For decades, the fossil fuel industry has been distributing propaganda to limit how Americans think about taking on the climate crisis. They haven’t just done so through political lobbying and advertising. They’ve also taken a much more insidious route: shaping schools’ curricula. That’s what climate journalist Amy Westervelt and I explore in our new podcast, a collaboration with Drilled called The ABCs of Big Oil.
In our first episode, we wanted to find out why fossil fuel companies think it’s worth investing in education in the first place. What we dug up should give you a good idea.
There’s The Magic Barrel, a 1950s video made by Dupont and the American Petroleum Institute to promote petrochemicals to kids in school, which says that petrochemicals “quickened the very pulse of civilization; provided man with an ease of living.” Philips Petroleum also commissioned a video series in the 1970s called American Enterprise—hosted by none other than William Shatner—which says that thanks to mining, “we’ve increased and multiplied at a rate unmatched by any nation in history.”
These projects subtly deliver the message that American freedom is the product of extractive capitalism. A slideshow dug up by Carroll Muffett, the CEO and president of the Center for International Environmental Law, lays bare some of the thinking behind this messaging. It’s part of a presentation given to the Society of Petroleum Engineers in the early 2000s.
Muffett shared it exclusively with Earther and Drilled, and Amy and I had him walk us through it in the episode. But it really has to be seen to get the full effect. It was made by John Tobin, a well-known oil industry consultant, for an industry-backed group called the Energy Literacy Project.
The slideshow is a little hard to parse at times, but the basic points are clear. In it, Tobin lays out the idea that public education about energy can help the oil industry maintain its social license to operate despite scientists’ increasingly dire warnings about the role it plays in driving the climate crisis and growing public desire to get off fossil fuels. In his words, “the industry can be profitable in spite of its image.”
“The public’s perception of the industry has been abysmal for years,” said Tobin in an interview. “And getting a more positive view, starting in K through 12 and keeping going, including adults and so on? We like to call it … developing science-savvy citizens, that will be able to make informed, well-reasoned decisions on their prudent use of natural resources, oil and gas in particular, and be able to make well-reasoned decisions on how they want to see the industry regulated.”
It’s not just any kind of energy education that Tobin’s presentation mentions, though. In the presentation, he specifically outlines an approach called the three Es, which he calls “a path to an improved image (and, potentially, improved profits).” The Es stand for energy, economy, and environment, and it seems they’re in that order intentionally.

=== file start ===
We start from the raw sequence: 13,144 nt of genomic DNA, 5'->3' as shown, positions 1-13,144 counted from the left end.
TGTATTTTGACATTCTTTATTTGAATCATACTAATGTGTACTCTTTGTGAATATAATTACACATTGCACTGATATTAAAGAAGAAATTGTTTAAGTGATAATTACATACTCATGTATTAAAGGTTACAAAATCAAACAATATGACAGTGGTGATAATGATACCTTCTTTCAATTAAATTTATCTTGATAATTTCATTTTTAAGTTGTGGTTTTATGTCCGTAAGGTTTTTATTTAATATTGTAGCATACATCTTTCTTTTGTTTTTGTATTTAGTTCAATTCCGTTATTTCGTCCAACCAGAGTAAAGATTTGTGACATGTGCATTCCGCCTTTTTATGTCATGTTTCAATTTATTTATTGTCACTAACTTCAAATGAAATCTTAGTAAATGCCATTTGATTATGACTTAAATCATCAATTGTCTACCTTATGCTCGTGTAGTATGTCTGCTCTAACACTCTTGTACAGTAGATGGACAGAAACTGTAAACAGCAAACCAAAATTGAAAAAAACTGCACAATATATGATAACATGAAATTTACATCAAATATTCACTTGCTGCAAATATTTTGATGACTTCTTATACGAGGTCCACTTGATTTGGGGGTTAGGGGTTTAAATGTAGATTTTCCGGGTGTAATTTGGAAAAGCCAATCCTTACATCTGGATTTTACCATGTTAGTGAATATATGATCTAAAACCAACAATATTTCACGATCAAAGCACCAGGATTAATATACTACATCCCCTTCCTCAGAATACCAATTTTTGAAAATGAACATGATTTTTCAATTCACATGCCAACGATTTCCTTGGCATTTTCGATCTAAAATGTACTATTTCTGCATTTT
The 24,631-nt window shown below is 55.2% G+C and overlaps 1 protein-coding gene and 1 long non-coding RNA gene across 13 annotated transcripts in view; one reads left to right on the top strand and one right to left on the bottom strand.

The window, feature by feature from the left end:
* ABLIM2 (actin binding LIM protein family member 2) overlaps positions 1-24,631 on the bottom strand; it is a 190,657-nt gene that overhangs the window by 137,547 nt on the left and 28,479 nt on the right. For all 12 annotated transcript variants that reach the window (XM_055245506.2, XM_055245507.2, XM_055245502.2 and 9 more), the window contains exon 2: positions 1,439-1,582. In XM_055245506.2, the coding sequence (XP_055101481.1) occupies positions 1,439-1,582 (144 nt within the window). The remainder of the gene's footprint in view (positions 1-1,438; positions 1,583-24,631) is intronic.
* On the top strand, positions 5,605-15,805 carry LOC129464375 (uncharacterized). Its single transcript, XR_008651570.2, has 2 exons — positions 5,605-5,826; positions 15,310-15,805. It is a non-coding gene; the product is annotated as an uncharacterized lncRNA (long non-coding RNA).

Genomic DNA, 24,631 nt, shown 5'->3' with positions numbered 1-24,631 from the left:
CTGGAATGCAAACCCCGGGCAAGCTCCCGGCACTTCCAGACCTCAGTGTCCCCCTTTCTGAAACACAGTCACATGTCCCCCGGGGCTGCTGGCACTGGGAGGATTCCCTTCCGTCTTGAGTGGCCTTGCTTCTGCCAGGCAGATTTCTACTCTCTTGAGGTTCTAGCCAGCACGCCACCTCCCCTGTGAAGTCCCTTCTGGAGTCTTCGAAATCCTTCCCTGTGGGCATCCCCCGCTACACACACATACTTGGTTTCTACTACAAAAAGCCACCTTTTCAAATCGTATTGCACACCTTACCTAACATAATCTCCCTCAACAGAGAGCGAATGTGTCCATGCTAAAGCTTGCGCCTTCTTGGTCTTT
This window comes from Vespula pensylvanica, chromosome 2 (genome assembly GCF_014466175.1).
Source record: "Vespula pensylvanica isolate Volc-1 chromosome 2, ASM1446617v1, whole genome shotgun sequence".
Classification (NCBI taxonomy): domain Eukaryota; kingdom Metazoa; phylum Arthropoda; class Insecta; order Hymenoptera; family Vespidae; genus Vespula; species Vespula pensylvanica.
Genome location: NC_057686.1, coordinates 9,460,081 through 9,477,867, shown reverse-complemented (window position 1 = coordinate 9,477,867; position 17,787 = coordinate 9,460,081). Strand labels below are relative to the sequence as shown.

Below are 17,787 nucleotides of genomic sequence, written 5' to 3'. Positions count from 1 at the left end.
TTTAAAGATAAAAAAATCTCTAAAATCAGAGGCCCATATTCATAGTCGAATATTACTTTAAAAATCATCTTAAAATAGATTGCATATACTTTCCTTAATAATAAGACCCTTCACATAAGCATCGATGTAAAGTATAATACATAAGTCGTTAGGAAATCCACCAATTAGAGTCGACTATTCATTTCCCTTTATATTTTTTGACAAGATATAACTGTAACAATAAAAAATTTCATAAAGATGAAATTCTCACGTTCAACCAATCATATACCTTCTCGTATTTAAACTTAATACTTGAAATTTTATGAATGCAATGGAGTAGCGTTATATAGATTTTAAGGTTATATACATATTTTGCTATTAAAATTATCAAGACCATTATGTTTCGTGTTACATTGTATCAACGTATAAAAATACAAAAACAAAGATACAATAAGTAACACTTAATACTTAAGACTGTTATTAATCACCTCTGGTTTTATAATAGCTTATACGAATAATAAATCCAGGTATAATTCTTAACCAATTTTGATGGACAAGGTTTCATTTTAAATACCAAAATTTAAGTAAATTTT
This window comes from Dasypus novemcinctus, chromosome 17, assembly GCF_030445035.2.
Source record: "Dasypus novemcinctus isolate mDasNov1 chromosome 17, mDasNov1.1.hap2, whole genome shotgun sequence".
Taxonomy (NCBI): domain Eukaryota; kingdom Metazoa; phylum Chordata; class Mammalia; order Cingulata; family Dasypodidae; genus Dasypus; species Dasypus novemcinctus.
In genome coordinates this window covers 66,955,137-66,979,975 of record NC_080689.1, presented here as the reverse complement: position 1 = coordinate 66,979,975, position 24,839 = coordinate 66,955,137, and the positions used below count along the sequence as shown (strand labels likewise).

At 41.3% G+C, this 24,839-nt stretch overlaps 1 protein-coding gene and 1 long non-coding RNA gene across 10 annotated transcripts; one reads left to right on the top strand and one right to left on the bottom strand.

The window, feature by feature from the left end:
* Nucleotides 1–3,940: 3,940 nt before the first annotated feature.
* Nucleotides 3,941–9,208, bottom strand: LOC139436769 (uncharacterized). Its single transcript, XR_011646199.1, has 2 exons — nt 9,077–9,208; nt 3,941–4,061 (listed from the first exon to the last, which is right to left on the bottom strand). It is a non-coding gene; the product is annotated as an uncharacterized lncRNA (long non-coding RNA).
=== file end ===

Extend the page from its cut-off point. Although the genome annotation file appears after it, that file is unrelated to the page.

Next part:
The idea is that every policy decision must weigh the impact on each of these three facets of human life. Exxon used this three Es paradigm, too—they called it the “energy cube.”
That may sound reasonable, because sure, we have to consider the economic impacts of policies on ordinary people. Winding down the fossil fuel industry would have both environmental, economic, and energy impacts. (Done properly, those impacts are all positive.) But even though one of his Es is “environment,” Tobin doesn’t say much about considering the environmental impacts of oil and gas in his slideshow—the word “climate” appears just once and the word “pollution” doesn’t appear at all. But he does note that preserving the environment comes with a price. One slideshow shows a mountain landscape with the title [sic] “The Price of Pristiness.”
“That’s a wonderful picture of one of our mountains here in Colorado during the fall,” Tobin said in an interview, noting it’s also his screensaver. “These sort of views, these sort of things that we consider to be part of our lifestyle, what we want to have, it costs.”
I asked Tobin if he thought that the threat of climate change should be a primary driver of changing the energy mix. “There is no question that climate change is there, and it’s not good,” he said. “Is it Doomsday? That’s a harder argument.”
There are some other interesting slides, like one where Tobin explains how different hydrocarbons end in “ane,” and then adds, for some reason, “cocaine.”
But though some slides are strange, the basic message shines through: The oil industry should make sure people know how dependent their access to energy—and the economy—are on the sector. In one slide, Tobin writes, “The people’s right to life, liberty and the pursuit of happiness shall be fueled by cheap and abundant energy.”
I asked Tobin if he thought the public needed to be educated in school about the environmental implications of using different kinds of energy. He said, sure, but not separate from the other Es while saying “free markets” should be the driver of any energy transition. “I think the answer is yes, but within the context of the big picture of, what does the economy need in terms of energy?”
Amy Westervelt contributed reporting for this piece.